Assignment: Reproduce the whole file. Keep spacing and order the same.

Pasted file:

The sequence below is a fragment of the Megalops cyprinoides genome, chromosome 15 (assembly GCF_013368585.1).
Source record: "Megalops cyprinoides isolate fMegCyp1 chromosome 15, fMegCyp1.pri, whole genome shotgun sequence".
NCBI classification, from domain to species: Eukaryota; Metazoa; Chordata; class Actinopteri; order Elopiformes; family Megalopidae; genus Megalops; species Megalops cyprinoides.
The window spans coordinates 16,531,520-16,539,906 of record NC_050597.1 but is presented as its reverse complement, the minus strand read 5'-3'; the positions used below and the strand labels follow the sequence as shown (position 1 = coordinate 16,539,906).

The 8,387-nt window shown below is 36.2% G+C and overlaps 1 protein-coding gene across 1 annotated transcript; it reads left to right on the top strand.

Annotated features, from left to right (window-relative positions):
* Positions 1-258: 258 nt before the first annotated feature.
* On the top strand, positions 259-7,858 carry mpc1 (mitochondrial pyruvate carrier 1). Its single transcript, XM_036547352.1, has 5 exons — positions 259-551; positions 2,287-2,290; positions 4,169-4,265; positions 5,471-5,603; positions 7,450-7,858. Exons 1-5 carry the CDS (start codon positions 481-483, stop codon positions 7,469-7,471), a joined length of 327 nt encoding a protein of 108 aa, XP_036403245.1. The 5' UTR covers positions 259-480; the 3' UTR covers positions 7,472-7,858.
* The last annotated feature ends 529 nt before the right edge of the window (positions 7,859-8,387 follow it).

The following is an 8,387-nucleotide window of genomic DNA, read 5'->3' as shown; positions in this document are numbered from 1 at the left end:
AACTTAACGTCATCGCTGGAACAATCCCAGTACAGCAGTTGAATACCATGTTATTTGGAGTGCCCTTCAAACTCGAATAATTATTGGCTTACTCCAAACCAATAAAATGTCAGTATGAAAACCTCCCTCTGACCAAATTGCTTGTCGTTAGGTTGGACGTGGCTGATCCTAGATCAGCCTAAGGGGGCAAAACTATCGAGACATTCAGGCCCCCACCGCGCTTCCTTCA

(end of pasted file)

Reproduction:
The sequence below is a fragment of the Megalops cyprinoides genome, chromosome 15 (assembly GCF_013368585.1).
Source record: "Megalops cyprinoides isolate fMegCyp1 chromosome 15, fMegCyp1.pri, whole genome shotgun sequence".
NCBI classification, from domain to species: Eukaryota; Metazoa; Chordata; class Actinopteri; order Elopiformes; family Megalopidae; genus Megalops; species Megalops cyprinoides.
The window spans coordinates 16,531,520-16,539,906 of record NC_050597.1 but is presented as its reverse complement, the minus strand read 5'-3'; the positions used below and the strand labels follow the sequence as shown (position 1 = coordinate 16,539,906).

The 8,387-nt window shown below is 36.2% G+C and overlaps 1 protein-coding gene across 1 annotated transcript; it reads left to right on the top strand.

Annotated features, from left to right (window-relative positions):
* Positions 1-258: 258 nt before the first annotated feature.
* On the top strand, positions 259-7,858 carry mpc1 (mitochondrial pyruvate carrier 1). Its single transcript, XM_036547352.1, has 5 exons — positions 259-551; positions 2,287-2,290; positions 4,169-4,265; positions 5,471-5,603; positions 7,450-7,858. Exons 1-5 carry the CDS (start codon positions 481-483, stop codon positions 7,469-7,471), a joined length of 327 nt encoding a protein of 108 aa, XP_036403245.1. The 5' UTR covers positions 259-480; the 3' UTR covers positions 7,472-7,858.
* The last annotated feature ends 529 nt before the right edge of the window (positions 7,859-8,387 follow it).

The following is an 8,387-nucleotide window of genomic DNA, read 5'->3' as shown; positions in this document are numbered from 1 at the left end:
AACTTAACGTCATCGCTGGAACAATCCCAGTACAGCAGTTGAATACCATGTTATTTGGAGTGCCCTTCAAACTCGAATAATTATTGGCTTACTCCAAACCAATAAAATGTCAGTATGAAAACCTCCCTCTGACCAAATTGCTTGTCGTTAGGTTGGACGTGGCTGATCCTAGATCAGCCTAAGGGGGCAAAACTATCGAGACATTCAGGCCCCCACCGCGCTTCCTTCA